8 God said, “Truly, they are my people,
children who won’t do what is wrong.”
God became their savior.
9 During all their distress, God also was distressed,
so a messenger who served him saved them.
In love and mercy God redeemed them,
lifting and carrying them throughout earlier times. Isaiah 63:8-9, CEB
Starting on Day 11, we’re discussing why the way we talk about salvation matters for people in recovery.
Salvation isn’t just something that happens in the future. It’s what happens any time we notice that we’ve received some sort of gift from God, whether that gift is support, forgiveness, love, sobriety, hope, healing, etc.
Yet, I know many who will say that they didn’t receive the salvation they asked for. This is one of many difficulties that comes with a life of faith. There are certain kinds of salvation we are certain that we need that we don’t receive. How do we explain this?
I think it’s important that we don’t explain it. We don’t explain it because that’s part of the discipline of being submitted to God. We don’t make excuses for him nor do we assume we know the reasons for his choices. But, at the same time, we also don’t ignore it. When we’ve been deeply wounded because of a hole in our lives we don’t have to kid ourselves into thinking that we need to be happy about that. The absence of salvation in an area is something to be grieved, mourned. And, as we’ve discussed many times, Old Testament writers don’t hesitate to grieve and mourn to God about God.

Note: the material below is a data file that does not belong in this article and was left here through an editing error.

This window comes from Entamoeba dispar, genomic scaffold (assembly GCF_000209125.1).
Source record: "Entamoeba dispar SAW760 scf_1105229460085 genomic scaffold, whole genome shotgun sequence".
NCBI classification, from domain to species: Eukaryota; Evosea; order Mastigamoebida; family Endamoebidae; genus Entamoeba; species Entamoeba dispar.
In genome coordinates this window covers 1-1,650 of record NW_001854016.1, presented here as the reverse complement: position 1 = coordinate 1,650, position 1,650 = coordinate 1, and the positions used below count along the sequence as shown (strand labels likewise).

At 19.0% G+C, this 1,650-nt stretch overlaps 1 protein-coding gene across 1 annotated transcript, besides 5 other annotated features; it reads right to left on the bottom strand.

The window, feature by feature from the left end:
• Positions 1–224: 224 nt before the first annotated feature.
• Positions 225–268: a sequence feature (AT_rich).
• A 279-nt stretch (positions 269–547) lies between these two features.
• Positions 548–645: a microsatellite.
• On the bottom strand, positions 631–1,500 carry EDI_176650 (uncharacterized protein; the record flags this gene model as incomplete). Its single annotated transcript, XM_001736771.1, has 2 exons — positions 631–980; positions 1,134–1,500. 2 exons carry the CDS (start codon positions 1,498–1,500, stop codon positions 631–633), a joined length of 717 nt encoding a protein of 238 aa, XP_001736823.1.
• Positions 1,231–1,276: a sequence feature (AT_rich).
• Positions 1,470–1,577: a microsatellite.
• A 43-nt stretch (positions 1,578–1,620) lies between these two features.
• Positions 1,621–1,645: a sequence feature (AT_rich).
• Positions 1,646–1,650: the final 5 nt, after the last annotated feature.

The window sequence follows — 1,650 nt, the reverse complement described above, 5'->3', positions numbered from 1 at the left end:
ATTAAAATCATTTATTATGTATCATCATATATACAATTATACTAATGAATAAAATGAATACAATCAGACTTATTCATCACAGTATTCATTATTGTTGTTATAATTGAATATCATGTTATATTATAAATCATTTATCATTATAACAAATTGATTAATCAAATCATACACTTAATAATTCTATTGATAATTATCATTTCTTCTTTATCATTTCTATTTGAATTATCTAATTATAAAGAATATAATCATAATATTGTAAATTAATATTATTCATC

If I may be so bold as to make a recommendation, if you are deeply wounded by God’s lack of action, or lack or presence in your life, please don’t give up. Take those things honestly to him and to the community. Let people surround you with support and love so that you may at least receive one kind of salvation in the absence of another. There are no consolation prizes, but the love and support of a community can go a long way towards healing.